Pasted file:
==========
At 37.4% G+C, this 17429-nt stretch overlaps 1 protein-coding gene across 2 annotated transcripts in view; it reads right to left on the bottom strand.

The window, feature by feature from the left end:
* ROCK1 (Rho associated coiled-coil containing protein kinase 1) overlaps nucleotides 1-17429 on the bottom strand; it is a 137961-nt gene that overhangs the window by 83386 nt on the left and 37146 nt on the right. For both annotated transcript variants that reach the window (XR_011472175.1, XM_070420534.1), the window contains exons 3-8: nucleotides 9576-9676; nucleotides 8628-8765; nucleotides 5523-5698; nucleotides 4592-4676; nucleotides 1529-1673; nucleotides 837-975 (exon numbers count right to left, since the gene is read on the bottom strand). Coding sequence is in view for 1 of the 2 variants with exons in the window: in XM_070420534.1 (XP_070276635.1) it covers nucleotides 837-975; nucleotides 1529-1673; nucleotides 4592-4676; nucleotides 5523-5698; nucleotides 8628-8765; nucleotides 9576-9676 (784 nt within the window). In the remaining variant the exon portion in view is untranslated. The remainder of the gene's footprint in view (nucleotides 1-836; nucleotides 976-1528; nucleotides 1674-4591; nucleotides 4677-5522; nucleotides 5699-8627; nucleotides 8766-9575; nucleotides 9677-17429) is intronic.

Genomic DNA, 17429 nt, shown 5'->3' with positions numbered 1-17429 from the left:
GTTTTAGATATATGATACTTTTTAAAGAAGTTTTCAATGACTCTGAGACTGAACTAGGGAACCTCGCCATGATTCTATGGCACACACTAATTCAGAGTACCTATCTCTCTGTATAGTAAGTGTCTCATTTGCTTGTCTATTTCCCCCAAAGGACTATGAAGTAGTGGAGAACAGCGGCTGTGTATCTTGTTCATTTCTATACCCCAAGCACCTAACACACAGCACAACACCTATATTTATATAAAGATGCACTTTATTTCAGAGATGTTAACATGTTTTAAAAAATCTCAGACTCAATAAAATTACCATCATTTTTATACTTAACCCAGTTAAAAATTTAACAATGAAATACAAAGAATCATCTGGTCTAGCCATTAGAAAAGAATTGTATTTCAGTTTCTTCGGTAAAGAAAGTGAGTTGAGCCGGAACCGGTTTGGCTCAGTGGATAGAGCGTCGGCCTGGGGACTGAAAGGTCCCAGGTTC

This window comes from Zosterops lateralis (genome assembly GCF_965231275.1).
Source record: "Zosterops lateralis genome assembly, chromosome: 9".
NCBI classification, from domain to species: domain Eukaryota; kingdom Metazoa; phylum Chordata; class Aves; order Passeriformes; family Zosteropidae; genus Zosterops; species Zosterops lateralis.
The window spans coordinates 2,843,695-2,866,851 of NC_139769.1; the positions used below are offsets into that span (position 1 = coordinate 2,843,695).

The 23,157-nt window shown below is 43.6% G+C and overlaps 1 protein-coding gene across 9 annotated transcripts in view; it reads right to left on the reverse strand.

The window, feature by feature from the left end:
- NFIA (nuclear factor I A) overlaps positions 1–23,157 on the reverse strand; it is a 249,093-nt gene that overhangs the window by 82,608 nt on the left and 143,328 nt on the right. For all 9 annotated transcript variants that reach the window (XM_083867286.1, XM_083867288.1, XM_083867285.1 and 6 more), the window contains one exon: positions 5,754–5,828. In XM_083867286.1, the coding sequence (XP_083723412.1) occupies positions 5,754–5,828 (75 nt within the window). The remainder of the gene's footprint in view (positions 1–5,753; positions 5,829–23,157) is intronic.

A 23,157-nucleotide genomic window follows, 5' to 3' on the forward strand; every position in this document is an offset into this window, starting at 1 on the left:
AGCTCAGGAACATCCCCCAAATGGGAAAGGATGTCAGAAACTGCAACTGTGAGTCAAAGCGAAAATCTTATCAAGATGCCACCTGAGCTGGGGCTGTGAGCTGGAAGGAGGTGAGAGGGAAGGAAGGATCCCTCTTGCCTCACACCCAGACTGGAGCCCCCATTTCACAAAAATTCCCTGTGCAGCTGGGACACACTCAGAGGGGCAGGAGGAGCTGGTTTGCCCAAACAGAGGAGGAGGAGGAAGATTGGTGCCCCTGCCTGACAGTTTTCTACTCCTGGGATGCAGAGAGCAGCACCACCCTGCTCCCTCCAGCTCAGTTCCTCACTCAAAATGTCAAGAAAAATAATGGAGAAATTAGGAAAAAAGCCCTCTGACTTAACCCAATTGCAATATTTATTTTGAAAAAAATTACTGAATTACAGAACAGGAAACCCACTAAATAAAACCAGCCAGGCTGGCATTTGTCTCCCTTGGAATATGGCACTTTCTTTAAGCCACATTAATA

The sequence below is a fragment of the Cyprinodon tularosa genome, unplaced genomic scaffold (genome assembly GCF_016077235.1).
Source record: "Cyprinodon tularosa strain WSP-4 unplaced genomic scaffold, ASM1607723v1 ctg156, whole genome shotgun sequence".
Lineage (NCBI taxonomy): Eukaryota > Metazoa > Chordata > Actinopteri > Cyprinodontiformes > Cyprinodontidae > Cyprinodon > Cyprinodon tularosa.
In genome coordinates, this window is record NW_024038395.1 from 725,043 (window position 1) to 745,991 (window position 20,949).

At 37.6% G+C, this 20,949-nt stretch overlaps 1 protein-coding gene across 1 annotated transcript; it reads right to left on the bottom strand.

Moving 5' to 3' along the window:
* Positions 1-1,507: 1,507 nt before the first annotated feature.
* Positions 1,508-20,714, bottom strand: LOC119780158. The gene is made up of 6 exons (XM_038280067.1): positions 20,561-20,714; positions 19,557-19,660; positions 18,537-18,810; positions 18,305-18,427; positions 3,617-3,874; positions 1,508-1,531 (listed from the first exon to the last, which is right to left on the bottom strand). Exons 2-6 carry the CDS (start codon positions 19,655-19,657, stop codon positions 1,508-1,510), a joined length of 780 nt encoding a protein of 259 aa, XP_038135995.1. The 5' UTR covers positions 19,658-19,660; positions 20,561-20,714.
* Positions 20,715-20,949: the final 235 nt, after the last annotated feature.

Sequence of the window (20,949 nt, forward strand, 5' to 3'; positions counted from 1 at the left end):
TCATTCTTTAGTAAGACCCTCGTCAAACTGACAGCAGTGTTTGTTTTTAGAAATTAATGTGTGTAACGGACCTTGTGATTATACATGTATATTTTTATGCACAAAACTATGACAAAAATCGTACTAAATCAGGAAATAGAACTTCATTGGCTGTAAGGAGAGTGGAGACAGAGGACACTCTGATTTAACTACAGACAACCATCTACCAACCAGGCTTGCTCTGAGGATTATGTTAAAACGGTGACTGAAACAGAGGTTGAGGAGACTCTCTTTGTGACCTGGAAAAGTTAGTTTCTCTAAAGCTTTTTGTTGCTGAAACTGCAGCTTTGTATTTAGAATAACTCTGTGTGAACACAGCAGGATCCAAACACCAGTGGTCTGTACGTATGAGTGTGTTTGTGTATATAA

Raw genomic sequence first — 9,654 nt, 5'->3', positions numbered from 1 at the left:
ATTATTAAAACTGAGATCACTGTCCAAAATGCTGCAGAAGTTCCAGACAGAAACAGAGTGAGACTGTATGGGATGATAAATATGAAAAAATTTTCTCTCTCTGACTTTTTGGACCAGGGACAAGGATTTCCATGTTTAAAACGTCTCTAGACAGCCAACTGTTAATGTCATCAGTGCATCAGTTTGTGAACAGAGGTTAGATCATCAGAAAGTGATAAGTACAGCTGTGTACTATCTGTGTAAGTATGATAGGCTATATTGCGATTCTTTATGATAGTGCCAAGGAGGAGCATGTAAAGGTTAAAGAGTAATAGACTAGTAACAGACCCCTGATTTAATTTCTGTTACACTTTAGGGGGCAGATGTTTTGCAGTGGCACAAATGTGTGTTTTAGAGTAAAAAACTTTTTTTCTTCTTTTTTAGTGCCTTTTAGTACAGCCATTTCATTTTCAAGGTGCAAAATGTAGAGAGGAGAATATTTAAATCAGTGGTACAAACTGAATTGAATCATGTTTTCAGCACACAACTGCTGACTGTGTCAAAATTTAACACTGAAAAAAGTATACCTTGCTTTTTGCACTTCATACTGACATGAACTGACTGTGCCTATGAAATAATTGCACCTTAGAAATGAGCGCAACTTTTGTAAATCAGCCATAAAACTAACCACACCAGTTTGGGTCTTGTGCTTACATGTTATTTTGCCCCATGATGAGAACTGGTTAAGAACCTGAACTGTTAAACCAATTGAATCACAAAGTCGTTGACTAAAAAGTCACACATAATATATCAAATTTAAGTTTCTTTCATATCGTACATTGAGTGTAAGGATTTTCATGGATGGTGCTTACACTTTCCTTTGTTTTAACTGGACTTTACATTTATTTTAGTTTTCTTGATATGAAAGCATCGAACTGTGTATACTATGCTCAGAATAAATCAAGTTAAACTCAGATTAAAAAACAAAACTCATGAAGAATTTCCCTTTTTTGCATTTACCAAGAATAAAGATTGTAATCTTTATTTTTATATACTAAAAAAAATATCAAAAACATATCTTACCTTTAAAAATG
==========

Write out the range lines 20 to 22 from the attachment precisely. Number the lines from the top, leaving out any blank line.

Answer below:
Moving 5' to 3' along the window:
* Positions 1-1,507: 1,507 nt before the first annotated feature.
* Positions 1,508-20,714, bottom strand: LOC119780158. The gene is made up of 6 exons (XM_038280067.1): positions 20,561-20,714; positions 19,557-19,660; positions 18,537-18,810; positions 18,305-18,427; positions 3,617-3,874; positions 1,508-1,531 (listed from the first exon to the last, which is right to left on the bottom strand). Exons 2-6 carry the CDS (start codon positions 19,655-19,657, stop codon positions 1,508-1,510), a joined length of 780 nt encoding a protein of 259 aa, XP_038135995.1. The 5' UTR covers positions 19,658-19,660; positions 20,561-20,714.